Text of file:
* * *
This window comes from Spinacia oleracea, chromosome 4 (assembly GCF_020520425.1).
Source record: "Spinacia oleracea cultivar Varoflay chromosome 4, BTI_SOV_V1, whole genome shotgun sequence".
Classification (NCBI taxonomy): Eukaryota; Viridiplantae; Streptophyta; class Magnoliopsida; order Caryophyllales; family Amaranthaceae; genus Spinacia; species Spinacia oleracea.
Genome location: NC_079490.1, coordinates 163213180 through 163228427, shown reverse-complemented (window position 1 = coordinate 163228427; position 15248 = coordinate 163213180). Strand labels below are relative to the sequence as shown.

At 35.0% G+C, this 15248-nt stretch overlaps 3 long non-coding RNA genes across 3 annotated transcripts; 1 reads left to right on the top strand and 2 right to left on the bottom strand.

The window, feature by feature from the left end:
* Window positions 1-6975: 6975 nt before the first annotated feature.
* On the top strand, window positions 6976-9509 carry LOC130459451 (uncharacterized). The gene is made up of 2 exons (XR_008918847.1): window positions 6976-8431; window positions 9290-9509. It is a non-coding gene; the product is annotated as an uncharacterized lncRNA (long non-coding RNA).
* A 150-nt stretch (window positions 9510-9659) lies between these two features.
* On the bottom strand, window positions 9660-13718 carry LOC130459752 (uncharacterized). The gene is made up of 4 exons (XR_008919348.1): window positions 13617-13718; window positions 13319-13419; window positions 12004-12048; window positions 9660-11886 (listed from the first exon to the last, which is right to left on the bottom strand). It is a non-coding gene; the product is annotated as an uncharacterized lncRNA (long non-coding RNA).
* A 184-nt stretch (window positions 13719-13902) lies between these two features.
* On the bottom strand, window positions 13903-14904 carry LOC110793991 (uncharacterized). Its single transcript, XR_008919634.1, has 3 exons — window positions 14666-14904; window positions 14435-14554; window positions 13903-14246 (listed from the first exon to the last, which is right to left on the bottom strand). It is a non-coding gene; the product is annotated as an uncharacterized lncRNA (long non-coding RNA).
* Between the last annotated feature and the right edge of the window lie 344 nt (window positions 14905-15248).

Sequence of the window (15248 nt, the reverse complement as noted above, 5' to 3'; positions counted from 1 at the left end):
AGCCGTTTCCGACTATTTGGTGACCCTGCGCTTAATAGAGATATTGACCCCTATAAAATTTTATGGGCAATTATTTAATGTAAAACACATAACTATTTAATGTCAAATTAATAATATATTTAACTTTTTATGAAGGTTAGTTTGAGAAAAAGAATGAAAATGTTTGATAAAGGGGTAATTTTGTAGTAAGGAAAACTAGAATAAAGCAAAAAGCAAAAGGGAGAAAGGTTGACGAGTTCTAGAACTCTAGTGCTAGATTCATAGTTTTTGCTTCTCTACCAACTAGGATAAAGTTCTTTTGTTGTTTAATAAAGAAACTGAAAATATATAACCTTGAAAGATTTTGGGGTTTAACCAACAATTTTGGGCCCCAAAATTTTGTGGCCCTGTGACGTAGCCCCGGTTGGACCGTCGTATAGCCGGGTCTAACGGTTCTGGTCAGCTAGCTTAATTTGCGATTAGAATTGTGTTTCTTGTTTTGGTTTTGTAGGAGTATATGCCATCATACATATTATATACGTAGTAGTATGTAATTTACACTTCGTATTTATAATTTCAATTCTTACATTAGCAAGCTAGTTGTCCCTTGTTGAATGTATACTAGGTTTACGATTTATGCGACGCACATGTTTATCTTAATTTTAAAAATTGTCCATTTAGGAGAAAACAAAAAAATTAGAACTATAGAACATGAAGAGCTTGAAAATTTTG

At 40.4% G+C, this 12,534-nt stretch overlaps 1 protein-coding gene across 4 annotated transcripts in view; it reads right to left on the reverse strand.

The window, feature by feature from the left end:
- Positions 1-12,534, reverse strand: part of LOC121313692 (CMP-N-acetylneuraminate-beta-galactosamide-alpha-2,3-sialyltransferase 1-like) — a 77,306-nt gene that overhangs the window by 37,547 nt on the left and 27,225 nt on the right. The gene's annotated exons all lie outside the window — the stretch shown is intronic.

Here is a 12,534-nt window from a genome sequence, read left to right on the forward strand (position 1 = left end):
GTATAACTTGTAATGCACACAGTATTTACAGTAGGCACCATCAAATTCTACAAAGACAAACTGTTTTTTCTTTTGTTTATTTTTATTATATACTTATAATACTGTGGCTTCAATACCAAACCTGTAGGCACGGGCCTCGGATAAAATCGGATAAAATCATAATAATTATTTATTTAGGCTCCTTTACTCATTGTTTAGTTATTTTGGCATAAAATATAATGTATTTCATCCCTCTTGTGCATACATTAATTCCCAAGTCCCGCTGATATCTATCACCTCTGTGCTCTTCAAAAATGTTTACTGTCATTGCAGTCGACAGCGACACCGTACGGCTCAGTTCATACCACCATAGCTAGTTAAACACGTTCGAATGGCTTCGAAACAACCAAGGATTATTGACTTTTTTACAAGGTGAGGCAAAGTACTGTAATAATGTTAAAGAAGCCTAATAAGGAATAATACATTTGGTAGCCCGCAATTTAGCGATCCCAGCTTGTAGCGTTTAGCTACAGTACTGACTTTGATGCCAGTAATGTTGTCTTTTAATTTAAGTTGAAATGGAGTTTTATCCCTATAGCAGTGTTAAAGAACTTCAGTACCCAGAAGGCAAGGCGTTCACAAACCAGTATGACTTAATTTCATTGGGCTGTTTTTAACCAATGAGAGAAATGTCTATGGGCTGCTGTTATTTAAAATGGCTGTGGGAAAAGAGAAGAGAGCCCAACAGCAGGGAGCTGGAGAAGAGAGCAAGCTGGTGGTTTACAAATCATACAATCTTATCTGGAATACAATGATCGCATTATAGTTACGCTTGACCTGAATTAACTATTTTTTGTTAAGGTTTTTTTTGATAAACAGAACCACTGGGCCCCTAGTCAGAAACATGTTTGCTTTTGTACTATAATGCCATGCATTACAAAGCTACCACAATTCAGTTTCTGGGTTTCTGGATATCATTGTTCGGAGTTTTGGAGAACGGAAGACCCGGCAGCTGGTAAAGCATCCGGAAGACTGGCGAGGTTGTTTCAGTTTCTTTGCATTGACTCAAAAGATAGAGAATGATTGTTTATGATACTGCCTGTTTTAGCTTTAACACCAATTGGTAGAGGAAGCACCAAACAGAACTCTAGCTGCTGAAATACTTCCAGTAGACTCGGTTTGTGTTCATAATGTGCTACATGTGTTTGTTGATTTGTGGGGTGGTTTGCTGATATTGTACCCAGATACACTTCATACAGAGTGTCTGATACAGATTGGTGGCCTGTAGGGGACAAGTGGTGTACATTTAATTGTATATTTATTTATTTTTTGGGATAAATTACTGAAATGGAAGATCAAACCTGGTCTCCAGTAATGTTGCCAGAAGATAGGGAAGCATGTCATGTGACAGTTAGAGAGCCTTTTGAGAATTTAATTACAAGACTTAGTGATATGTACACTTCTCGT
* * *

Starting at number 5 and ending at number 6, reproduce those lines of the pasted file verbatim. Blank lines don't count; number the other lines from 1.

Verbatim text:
At 35.0% G+C, this 15248-nt stretch overlaps 3 long non-coding RNA genes across 3 annotated transcripts; 1 reads left to right on the top strand and 2 right to left on the bottom strand.

The window, feature by feature from the left end: